The palm weevil Rhynchophorus ferrugineus is one of two species of
Originally from tropical Asia, the red palm weevil has spread to Africa and Europe, reaching the Mediterranean in the 1980s. It was first recorded in Spain in 1994, and in France in 2006. Additional infestations have been located in Malta, Italy (Tuscany, Sicily, Campania, Sardinia, Lazio, Marche, Puglia and Liguria), Croatia and Montenegro. It is also well established throughout most of Portugal, especially in the South. It also has established in Morocco, Tunisia, and other North African countries. The weevil was first reported in the Americas on
Larvae of Rhynchophorus ferrugineus are considered a delicacy in South East Asia cuisine. In some regions, however, larvae farming is strictly prohibited to prevent the potential devastation of plantation crops..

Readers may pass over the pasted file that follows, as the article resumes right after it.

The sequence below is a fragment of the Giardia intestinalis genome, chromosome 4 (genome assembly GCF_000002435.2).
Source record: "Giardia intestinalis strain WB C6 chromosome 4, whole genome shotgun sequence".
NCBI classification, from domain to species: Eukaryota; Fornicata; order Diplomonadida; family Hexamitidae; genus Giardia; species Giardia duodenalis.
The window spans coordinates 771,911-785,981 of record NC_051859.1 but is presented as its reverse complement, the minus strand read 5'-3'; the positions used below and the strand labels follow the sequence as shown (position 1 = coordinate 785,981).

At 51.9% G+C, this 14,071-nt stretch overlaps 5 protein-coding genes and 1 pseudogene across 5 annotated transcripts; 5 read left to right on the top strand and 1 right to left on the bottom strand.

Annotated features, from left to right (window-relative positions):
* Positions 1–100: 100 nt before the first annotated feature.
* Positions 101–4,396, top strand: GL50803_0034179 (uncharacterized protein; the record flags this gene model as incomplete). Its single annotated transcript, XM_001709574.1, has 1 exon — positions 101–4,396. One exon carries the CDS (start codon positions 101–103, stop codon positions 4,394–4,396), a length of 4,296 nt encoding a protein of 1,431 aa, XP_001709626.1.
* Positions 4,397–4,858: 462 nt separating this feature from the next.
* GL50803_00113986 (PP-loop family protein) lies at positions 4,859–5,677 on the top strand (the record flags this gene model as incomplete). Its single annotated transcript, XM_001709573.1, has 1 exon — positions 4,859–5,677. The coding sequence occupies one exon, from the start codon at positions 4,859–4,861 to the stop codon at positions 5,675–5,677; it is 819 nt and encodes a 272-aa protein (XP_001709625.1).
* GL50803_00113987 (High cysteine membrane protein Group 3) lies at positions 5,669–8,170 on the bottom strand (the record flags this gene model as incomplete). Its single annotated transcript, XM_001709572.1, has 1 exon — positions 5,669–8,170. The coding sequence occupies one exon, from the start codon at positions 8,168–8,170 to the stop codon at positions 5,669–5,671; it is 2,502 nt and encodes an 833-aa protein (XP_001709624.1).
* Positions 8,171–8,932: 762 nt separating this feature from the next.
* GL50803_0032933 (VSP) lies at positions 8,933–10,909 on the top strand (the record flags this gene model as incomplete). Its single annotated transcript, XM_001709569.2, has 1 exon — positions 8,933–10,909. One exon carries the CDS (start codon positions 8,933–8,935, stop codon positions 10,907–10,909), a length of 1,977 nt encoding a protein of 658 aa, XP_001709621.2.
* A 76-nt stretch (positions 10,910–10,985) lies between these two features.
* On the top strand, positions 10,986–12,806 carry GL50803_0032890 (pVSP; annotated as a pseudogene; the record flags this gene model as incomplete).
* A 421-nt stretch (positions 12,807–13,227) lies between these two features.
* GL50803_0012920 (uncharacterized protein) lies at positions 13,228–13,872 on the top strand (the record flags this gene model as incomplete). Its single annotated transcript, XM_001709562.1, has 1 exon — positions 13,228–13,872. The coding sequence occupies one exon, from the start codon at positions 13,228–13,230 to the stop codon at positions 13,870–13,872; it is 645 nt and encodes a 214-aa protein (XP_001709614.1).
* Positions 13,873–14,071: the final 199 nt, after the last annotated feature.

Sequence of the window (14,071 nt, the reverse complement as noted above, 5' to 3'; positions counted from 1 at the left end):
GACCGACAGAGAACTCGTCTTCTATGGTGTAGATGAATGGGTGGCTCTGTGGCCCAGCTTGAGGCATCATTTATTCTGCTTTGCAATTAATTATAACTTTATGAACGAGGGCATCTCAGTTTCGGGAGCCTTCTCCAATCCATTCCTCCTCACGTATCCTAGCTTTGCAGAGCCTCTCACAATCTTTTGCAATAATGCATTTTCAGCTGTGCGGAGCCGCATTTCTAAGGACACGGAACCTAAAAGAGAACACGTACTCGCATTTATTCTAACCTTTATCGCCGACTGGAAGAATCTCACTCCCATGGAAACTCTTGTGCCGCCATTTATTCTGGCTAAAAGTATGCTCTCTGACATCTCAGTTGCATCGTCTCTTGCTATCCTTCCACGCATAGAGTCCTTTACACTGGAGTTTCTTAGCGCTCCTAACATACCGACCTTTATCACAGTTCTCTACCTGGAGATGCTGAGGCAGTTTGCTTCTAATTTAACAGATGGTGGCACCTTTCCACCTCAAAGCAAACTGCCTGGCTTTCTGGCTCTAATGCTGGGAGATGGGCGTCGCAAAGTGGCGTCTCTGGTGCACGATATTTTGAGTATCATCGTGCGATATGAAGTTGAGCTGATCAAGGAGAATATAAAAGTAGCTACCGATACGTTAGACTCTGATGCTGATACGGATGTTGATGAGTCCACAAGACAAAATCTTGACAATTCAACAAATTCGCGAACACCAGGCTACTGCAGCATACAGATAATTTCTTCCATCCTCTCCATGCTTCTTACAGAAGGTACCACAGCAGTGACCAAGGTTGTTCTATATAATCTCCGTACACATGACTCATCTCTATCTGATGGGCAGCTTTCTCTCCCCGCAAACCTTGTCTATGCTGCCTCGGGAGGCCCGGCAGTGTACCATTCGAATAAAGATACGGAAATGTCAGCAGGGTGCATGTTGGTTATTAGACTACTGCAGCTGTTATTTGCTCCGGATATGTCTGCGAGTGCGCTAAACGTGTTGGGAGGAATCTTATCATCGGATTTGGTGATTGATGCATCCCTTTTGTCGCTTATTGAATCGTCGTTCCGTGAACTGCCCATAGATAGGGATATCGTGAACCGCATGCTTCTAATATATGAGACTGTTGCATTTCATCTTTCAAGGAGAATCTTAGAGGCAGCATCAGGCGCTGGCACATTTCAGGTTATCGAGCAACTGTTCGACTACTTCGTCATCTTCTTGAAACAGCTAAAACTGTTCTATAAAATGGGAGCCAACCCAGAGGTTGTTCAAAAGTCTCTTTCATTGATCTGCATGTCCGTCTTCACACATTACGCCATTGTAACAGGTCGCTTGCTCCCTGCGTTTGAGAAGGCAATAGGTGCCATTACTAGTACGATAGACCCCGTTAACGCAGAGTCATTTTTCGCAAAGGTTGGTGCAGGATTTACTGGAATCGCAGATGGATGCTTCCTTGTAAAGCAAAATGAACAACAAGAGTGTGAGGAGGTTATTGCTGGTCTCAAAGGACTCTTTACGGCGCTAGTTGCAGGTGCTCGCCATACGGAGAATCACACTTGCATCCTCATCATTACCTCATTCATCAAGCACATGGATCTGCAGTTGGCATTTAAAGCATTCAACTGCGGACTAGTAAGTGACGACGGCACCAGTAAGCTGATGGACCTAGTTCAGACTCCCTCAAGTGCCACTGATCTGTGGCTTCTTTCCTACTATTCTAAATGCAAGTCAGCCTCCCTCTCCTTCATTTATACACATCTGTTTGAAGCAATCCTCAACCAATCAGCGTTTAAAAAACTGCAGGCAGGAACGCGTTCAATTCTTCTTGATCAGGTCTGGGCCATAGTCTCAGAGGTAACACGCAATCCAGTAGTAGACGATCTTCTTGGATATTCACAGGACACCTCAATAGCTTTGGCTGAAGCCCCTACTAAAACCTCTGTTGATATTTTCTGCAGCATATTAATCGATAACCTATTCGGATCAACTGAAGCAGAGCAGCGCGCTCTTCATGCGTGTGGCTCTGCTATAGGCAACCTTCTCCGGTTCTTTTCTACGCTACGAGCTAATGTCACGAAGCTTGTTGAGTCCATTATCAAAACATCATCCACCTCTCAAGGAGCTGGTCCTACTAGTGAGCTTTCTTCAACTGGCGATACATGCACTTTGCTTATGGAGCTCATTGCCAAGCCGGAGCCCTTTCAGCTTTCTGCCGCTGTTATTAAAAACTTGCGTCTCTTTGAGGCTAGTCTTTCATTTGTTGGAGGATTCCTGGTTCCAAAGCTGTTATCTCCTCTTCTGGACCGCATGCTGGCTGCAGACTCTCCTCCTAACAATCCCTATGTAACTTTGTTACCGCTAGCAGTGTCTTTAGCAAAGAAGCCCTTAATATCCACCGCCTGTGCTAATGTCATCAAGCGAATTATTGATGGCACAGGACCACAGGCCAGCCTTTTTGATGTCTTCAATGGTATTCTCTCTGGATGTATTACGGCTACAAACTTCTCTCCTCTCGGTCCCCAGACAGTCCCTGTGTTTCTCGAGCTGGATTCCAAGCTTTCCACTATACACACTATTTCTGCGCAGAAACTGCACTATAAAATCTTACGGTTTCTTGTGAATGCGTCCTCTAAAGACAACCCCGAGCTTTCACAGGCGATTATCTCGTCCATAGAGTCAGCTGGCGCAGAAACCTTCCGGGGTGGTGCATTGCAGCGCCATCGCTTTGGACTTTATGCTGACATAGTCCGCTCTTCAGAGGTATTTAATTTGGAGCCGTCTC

Primarily due to the existence of numerous color forms across their ranges, the taxonomy and classification of red palm weevils has undergone a number of changes in understanding and circumscription. As such, the information in the literature should be viewed as a compilation of data which may apply to both species, depending primarily upon the biogeography; accordingly, the vast majority of publications presumably do refer to R. ferrugineus rather than vulneratus, as the former is by far the most widely invasive. The most recent genus-level revision in 1966 recognized two species of red palm weevil, ferrugineus and vulneratus, and for decades these were interpreted as separate taxa. A genetic study in 2004 concluded that vulneratus was not distinct from ferrugineus, and treated them as synonyms, a view that was accepted until 2013, when yet another genetic study came to the opposite conclusion, based on more comprehensive geographic sampling. Accordingly, the "red palm weevil" species that appeared in the US was vulneratus rather than ferrugineus, though the latter is the invading species in all of the other global introductions.